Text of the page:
from Wiktionary, Creative Commons Attribution/Share-Alike License

  • n. Plural form of sedition.


Sorry, no etymologies found.


  • -- That, far from peace and good-will to men, they meditated war against all other governments, and proposed systematically to excite in them all the very worst kind of seditions, in order to lead to their common destruction.

    The Works of the Right Honourable Edmund Burke, Vol. 04 (of 12)

  • Hamilton and the other Cabinet members were vital to Washington, as there was no president before him (under the Constitution) to set precedents for him to follow in national situations such as seditions and foreign affairs.

    Elections - fresh news by

  • That state also is liable to seditions which is composed of different nations, till their differences are blended together and undistinguishable; for as a city cannot be composed of every multitude, so neither can it in every given time; for which reason all those republics which have hitherto been originally composed of different people or afterwards admitted their neighbours to the freedom of their city, have been most liable to revolutions; as when the Achaeans joined with the

    Politics: A Treatise on Government

  • Belting it out at the podium, the vitriolic Friday prayer leader Ahmad Khatami preached that voting would “nip seditions in the bud,” and then went much further.

    Let the Swords Encircle Me

  • War and Johnson's 1,100 word essay was considered "too seditions" for print.

    Is it McChrystal Clear? Our new General in the Middle East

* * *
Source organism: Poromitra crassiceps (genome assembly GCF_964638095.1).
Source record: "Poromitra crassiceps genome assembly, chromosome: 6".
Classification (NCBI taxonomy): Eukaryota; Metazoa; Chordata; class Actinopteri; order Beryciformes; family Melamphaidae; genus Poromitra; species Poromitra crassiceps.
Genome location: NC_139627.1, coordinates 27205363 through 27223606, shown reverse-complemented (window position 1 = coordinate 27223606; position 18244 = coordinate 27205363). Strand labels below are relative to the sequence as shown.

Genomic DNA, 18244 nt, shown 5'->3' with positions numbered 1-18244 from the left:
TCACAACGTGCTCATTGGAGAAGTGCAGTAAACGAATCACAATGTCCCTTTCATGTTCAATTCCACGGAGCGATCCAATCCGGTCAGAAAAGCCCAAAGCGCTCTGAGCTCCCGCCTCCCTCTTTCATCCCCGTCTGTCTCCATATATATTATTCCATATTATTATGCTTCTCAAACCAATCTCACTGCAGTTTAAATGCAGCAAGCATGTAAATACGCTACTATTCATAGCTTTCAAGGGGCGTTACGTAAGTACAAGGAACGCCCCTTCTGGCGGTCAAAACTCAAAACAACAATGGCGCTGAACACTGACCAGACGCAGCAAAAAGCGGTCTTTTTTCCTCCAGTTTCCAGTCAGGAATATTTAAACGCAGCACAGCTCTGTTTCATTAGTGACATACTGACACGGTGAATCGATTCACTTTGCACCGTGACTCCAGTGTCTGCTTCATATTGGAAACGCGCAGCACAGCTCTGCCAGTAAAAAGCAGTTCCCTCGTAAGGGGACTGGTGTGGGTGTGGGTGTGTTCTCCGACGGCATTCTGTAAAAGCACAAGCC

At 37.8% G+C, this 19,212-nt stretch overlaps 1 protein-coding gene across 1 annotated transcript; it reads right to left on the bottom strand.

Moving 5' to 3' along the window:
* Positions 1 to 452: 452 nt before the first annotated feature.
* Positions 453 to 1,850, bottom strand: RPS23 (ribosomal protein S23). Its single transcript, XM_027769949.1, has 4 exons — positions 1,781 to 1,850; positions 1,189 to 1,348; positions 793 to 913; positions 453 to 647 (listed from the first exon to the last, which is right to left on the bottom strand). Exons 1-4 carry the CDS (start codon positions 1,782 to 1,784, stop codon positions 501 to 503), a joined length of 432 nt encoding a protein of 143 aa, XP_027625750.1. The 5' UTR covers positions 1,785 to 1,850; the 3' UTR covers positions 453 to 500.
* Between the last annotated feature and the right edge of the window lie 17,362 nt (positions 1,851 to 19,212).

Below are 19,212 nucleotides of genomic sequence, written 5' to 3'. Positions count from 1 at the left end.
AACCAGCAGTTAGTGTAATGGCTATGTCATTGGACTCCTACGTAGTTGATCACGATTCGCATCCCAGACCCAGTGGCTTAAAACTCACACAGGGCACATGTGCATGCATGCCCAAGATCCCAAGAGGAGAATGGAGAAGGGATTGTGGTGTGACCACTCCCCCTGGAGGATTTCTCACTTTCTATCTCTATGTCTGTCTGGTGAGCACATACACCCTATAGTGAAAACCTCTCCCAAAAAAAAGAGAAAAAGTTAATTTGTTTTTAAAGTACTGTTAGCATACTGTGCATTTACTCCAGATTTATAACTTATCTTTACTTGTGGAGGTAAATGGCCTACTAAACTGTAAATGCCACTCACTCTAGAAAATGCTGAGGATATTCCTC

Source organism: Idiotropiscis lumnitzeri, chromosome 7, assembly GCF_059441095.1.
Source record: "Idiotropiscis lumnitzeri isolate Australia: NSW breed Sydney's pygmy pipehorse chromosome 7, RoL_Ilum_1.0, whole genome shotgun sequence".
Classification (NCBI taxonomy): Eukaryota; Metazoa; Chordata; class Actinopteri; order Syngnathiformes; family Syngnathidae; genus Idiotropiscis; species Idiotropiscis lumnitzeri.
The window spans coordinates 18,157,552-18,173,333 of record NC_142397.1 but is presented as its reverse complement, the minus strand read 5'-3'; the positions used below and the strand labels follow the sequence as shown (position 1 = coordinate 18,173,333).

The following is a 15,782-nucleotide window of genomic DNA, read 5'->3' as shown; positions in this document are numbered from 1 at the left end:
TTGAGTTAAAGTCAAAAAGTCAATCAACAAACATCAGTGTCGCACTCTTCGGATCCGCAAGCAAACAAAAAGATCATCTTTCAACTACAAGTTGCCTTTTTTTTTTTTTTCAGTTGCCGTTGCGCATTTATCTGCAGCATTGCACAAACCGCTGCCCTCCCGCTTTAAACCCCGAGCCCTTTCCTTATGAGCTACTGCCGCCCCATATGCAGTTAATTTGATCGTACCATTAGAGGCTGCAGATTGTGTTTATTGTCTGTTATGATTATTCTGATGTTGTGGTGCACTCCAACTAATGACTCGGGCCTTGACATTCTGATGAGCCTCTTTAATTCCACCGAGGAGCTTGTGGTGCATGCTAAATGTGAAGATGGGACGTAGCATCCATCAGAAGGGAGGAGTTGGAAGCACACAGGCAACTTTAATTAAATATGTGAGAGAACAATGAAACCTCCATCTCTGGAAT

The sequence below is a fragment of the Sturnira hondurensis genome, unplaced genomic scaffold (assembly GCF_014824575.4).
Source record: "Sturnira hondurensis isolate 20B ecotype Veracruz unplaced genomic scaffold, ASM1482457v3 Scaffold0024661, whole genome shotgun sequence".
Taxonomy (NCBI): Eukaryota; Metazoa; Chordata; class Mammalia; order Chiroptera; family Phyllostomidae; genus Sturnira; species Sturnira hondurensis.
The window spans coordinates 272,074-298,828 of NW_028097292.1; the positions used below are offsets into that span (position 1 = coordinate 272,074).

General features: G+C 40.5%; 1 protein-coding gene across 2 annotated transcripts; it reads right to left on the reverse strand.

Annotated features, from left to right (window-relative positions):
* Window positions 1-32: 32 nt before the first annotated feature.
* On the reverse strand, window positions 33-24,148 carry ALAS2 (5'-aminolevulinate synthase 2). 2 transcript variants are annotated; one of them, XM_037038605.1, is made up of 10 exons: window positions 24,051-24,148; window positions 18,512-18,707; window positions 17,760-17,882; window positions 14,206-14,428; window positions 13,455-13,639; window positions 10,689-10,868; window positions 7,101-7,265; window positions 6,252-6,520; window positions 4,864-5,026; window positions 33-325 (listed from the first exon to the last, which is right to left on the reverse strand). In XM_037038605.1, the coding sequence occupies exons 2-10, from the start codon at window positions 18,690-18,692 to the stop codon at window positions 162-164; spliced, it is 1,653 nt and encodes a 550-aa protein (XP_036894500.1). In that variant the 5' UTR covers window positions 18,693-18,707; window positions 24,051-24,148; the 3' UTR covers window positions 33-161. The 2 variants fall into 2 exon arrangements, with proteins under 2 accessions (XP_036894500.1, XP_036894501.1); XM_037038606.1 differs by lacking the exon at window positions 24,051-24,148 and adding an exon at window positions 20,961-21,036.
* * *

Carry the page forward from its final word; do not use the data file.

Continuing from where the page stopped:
• "For as the interposition of a rivulet, however small, will occasion the line of the phalanx to fluctuate, so any trifling disagreement will be the cause of seditions; but they will not so soon flow from anything else as from the disagreement between virtue and vice, and next to that between poverty and riches."

    Batting the Hornet's Nest

  • I must tell thee, however, though I am loath to disturb our harmony, that thou art the first who hast adventured to speak a word before Gilbert Greenleaf in favour of that outlawed traitor, Robert Bruce, who has by his seditions so long disturbed the peace of this realm.

    Castle Dangerous

  • I have not yet said the worst, that which is more absurd and [313] mad, in their tumults, seditions, civil and unjust wars, [314] quod stulte sucipitur, impie geritur, misere finitur.

    Anatomy of Melancholy

  • Other common grievances are generally noxious to a body politic; alteration of laws and customs, breaking privileges, general oppressions, seditions, &c., observed by [477] Aristotle, Bodin, Boterus, Junius,

    Anatomy of Melancholy

  • So the people of the Jews were stirred up to reject God, and to call upon the prophet Samuel for a king after the manner of the nations: so also the lesser cities of Greece were continually disturbed with seditions of the aristocratical and democratical factions; one part of almost every



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